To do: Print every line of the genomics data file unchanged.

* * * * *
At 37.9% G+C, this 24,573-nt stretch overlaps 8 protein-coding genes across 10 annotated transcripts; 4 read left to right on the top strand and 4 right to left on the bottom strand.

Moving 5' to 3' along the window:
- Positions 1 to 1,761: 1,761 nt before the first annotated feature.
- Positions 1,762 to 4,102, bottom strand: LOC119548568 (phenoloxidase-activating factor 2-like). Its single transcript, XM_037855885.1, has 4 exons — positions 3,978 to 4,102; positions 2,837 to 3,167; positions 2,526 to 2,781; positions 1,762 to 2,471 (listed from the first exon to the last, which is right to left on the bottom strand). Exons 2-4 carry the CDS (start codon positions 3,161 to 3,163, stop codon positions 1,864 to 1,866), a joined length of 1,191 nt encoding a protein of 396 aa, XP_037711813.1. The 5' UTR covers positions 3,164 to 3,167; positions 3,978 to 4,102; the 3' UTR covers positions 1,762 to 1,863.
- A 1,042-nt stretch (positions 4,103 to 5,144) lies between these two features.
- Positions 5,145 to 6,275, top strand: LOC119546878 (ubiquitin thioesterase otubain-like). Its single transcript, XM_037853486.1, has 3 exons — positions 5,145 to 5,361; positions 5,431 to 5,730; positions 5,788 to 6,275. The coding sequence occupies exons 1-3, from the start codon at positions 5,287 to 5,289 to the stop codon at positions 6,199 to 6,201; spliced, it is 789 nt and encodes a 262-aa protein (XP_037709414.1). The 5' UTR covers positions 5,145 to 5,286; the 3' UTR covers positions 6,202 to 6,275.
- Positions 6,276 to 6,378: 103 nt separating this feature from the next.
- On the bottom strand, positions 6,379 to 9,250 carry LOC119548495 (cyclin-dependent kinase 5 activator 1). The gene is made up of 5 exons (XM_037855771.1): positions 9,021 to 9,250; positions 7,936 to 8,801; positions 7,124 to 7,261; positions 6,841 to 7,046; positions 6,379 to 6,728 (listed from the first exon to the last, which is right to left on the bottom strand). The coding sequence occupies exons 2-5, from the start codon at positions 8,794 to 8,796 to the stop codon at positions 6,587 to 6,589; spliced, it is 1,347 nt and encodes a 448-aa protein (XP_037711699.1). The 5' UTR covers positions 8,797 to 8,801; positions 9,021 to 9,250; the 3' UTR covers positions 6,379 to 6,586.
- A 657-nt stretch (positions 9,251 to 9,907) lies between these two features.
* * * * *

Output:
At 37.9% G+C, this 24,573-nt stretch overlaps 8 protein-coding genes across 10 annotated transcripts; 4 read left to right on the top strand and 4 right to left on the bottom strand.

Moving 5' to 3' along the window:
- Positions 1 to 1,761: 1,761 nt before the first annotated feature.
- Positions 1,762 to 4,102, bottom strand: LOC119548568 (phenoloxidase-activating factor 2-like). Its single transcript, XM_037855885.1, has 4 exons — positions 3,978 to 4,102; positions 2,837 to 3,167; positions 2,526 to 2,781; positions 1,762 to 2,471 (listed from the first exon to the last, which is right to left on the bottom strand). Exons 2-4 carry the CDS (start codon positions 3,161 to 3,163, stop codon positions 1,864 to 1,866), a joined length of 1,191 nt encoding a protein of 396 aa, XP_037711813.1. The 5' UTR covers positions 3,164 to 3,167; positions 3,978 to 4,102; the 3' UTR covers positions 1,762 to 1,863.
- A 1,042-nt stretch (positions 4,103 to 5,144) lies between these two features.
- Positions 5,145 to 6,275, top strand: LOC119546878 (ubiquitin thioesterase otubain-like). Its single transcript, XM_037853486.1, has 3 exons — positions 5,145 to 5,361; positions 5,431 to 5,730; positions 5,788 to 6,275. The coding sequence occupies exons 1-3, from the start codon at positions 5,287 to 5,289 to the stop codon at positions 6,199 to 6,201; spliced, it is 789 nt and encodes a 262-aa protein (XP_037709414.1). The 5' UTR covers positions 5,145 to 5,286; the 3' UTR covers positions 6,202 to 6,275.
- Positions 6,276 to 6,378: 103 nt separating this feature from the next.
- On the bottom strand, positions 6,379 to 9,250 carry LOC119548495 (cyclin-dependent kinase 5 activator 1). The gene is made up of 5 exons (XM_037855771.1): positions 9,021 to 9,250; positions 7,936 to 8,801; positions 7,124 to 7,261; positions 6,841 to 7,046; positions 6,379 to 6,728 (listed from the first exon to the last, which is right to left on the bottom strand). The coding sequence occupies exons 2-5, from the start codon at positions 8,794 to 8,796 to the stop codon at positions 6,587 to 6,589; spliced, it is 1,347 nt and encodes a 448-aa protein (XP_037711699.1). The 5' UTR covers positions 8,797 to 8,801; positions 9,021 to 9,250; the 3' UTR covers positions 6,379 to 6,586.
- A 657-nt stretch (positions 9,251 to 9,907) lies between these two features.